Indeed, the primarily Scottish and Irish immigrants who populated Glassy Mountain and the surrounding towns had earned quite the reputation for their moonshine-making, law-breaking tendencies.
Yet their motives went beyond rebellion for its own sake. Moonshine was equally about the money, and anyone who threatened that source of steady income became an enemy.
“Essentially, the failure of the United States to acknowledge the cultural and economic factors behind home distillation was the root cause of the most violent resistance. After outlawing the practice, the federal government failed to present the whiskey-producing population with a viable economic alternative,” wrote history professor Joshua Beau Blackwell. “In the minds of the inhabitants, the illegalization of a cultural activity older than its enforcing government was on par with outright persecution.”
But what both local and national governments failed to offer in the way of profitable alternatives to distilling, North Greenville High School helped make up for, at least for future generations of the communities in northern Greenville once known for bootlegging.
Or, as Travelers Rest resident M. L. West had mentioned back when the school was still just a thought in the minds of the North Greenville Baptist Association, a school offered the opportunity for their children to rise above their situation as “hewers of wood and drawers of water.”
“We can have . . . a school of high grade equal to any in the country, in which our boys and girls may receive such an education as will fit them for any business in life, or to enter any of our colleges, should they desire to further pursue their studies,” West had declared, hopeful of the future school.
North Greenville High School’s students did, in fact, go on to attend colleges outside and within the state. And many became teachers themselves in Greenville County, according to a 1901 report issued by then-principal Oscar J. Peterson.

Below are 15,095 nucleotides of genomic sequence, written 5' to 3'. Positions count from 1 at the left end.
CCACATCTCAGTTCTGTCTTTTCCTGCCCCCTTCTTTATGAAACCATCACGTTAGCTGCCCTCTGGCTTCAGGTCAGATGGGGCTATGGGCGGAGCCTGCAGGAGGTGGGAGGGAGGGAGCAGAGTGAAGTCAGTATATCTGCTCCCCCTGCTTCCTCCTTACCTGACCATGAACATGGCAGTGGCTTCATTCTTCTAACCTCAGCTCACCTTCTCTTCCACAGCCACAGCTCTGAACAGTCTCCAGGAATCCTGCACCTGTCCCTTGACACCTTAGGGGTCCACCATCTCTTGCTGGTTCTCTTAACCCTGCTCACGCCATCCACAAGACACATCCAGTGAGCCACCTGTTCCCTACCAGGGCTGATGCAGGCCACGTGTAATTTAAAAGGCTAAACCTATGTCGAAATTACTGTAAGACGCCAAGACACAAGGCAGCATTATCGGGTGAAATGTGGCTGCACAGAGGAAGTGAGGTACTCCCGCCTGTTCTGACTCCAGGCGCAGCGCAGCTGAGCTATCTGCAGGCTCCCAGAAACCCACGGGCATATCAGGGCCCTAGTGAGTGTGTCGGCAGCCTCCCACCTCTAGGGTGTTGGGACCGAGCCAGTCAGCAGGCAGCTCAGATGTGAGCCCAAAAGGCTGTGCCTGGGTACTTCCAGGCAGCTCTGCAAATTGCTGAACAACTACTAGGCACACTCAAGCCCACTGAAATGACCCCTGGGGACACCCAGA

By the time North Greenville began raising funds for its first dormitory in 1902, twenty of its students (around 12% of the student population) helped teach in the summer schools.
The student body had grown to 200 by 1903, and so the school soon set out to add a new two-story main building.
The last class to meet in the original schoolhouse earned the nickname “The Class of Distinction,” because all five of the graduates in this class went on to graduate from college. All five of them also spent several years in the field of teaching after their time at North Greenville.
Some of the high school’s earliest students even returned to North Greenville later in life.
One example is Dr. E. Buford Crain, who graduated from the high school in 1908. After his subsequent graduation from Furman University and Southern Baptist Seminary, respectively, he began his career as a pastor in Greenville.
During that time, he served for more than 12 years on the Board of Trustees for North Greenville High School. Eventually, he even returned to Tigerville proper, where he pastored the school’s neighboring Tigerville Baptist Church until his retirement.
“In overcoming the power of darkness, North Greenville has done more good than all the revenue officers and sheriffs combined for a hundred years,” said Crain. “In instilling a love for Christ, it has changed the streams once used for whiskey into rivers of baptism.”
From These Roots: The Story of North Greenville Junior College, 1892-1967 by Henry Jacob Howard
Greenville: The History of the City and County in the South Carolina Piedmont by Archie Vernon Huff, Jr.
“Historical Sketch of North Greenville and Greer Baptist Association” by Chris DeWease
Historic Greenville: The Story of Greenville & Greenville County by Judith Bainbridge
History of North Greenville Junior College 1892-1967 by Jean Martin Flynn
Used to Be a Rough Place in Them Hills: Moonshine, the Dark Corner, and the New South by Joshua Beau Blackwell
(Image Credits: Children, Benjamin Perry Robertson, and school house — Public domain / History of North Greenville Junior College, presumably from North Greenville University Archives; Whiskey bottles and mountains — Library of Congress)